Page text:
What is an LLC? Do I want one for my small company? Do I want an LLC in my state? Do I want an LLC if I’m using my home state as the filing entity? All of these questions will be answered here and more.
First, we’ll explore what an LLC is. An LLC is a Limited Liability Company registered with the appropriate state. It allows for the sharing of a single kind of tax liability (the tax liability on the shares of stock in the industry ) between the business and the owner (the person who started the LLC). If you are submitting a Change of Address, this can change your business’ LLC status.
Do I need an LLC for my business? If your company grows significantly and your everyday work requires a lot of driving, you might wish to take into account an LLC. An LLC will help protect your own assets while also protecting your business assets from those of your competitors. If you file a Change of Address, your address and contact information will become the responsibility of your LLC, not your private residence.
Do I want an LLC if my state does not require one? Most states will not require an LLC. Your accountant will be able to assist you in determining if you want one based on the type of business you’ve got and your particular state’s laws. Some states allow for one or partial incorporation of a company. Other states require that you form an actual LLC.
Do I need a Registered Agent for my LLC? An LLC is also another entity from your personal residence. In order for your LLC to have its own separate legal and financial documents, you’ll have to appoint a Registered Agent. In some cases, it is the Registered Agent that will cause the maintenance and filing of all of the LLC’s documents. In other nations, the Secretary of State will handle these filings.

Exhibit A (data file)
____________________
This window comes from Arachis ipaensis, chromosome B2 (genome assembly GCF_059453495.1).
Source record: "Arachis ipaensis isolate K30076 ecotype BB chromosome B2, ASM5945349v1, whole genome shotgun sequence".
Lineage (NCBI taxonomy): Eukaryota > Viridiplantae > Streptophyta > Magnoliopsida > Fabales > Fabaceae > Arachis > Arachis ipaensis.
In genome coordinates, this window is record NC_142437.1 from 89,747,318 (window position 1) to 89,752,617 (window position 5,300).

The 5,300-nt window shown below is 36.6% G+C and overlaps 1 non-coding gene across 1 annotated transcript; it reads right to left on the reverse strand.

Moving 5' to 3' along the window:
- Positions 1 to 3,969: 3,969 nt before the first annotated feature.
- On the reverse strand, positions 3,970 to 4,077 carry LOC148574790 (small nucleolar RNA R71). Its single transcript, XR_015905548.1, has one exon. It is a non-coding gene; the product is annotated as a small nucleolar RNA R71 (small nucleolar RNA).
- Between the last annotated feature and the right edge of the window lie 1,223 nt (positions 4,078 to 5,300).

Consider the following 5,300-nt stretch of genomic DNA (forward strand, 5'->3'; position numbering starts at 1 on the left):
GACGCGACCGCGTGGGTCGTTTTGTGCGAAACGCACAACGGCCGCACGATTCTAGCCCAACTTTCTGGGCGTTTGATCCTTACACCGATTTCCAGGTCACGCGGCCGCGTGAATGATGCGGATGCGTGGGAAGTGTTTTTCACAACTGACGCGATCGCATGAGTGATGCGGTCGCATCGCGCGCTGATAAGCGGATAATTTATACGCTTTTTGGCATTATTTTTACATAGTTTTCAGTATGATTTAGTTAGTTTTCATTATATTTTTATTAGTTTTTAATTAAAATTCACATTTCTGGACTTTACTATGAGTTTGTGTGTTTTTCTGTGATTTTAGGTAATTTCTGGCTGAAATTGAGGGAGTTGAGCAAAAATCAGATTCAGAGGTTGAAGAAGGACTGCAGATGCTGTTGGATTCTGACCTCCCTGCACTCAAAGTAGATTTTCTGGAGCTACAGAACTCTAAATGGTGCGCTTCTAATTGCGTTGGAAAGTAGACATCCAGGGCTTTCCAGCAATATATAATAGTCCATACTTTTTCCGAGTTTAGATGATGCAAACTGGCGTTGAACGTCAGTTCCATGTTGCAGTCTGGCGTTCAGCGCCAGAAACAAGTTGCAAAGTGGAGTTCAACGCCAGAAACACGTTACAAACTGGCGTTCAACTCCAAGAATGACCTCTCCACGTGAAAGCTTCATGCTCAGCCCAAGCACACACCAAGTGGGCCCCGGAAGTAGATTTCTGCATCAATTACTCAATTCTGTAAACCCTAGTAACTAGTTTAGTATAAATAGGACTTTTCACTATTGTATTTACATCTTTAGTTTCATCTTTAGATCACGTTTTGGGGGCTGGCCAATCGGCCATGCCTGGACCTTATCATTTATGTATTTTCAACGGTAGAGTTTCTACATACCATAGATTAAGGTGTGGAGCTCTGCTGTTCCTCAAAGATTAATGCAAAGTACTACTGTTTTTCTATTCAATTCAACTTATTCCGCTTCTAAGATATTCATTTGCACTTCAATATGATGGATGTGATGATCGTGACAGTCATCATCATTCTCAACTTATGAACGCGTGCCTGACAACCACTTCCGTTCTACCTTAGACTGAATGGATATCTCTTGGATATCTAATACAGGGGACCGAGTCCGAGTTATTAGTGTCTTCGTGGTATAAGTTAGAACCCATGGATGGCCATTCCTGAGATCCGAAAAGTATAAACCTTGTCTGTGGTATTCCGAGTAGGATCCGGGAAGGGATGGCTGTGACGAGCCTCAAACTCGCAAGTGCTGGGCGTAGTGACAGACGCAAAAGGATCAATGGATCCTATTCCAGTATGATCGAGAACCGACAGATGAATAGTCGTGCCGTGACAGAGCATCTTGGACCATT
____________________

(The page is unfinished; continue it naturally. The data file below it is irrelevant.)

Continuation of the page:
Do I need an attorney for my LLC? Like any legal formation, it is very important that any individuals associated with your LLC are qualified and trustworthy. If you have children or a spouse, you’ll need an attorney to assist you complete the forms and register the name of your organization, as well as any alterations (name changes). While the most common reasons to form an LLC would be to avoid state taxes and comply with tax laws, having a registered agent and a qualified attorney also lets you protect your individual interests while still being able to operate your company peacefully.
Do I need an accountant for my LLC? Operating an LLC is a really complex and intricate task, and it requires the eye of a qualified accountant. When you file your papers with your state’s Secretary of State, he or she’ll supply you with a detailed list of who is authorized to make changes and who’s responsible for completing them. While this sounds helpful, many accountants aren’t qualified to handle the complex task of incorporating a business. The Secretary of State also has specific rules about who can represent the LLC, when filings are to be made, how they need to be finished, and what fees are required.
Do I need an accountant for my LLC? It depends on your state’s laws. Most states allow a sole proprietorship to incorporate as an LLC, but you have to incorporate as a company first, before you can incorporate as an LLC. Regardless of the type of business you are in, you want a qualified individual to help you create the necessary Articles of Organization, register the name of your LLC, and maintain the books.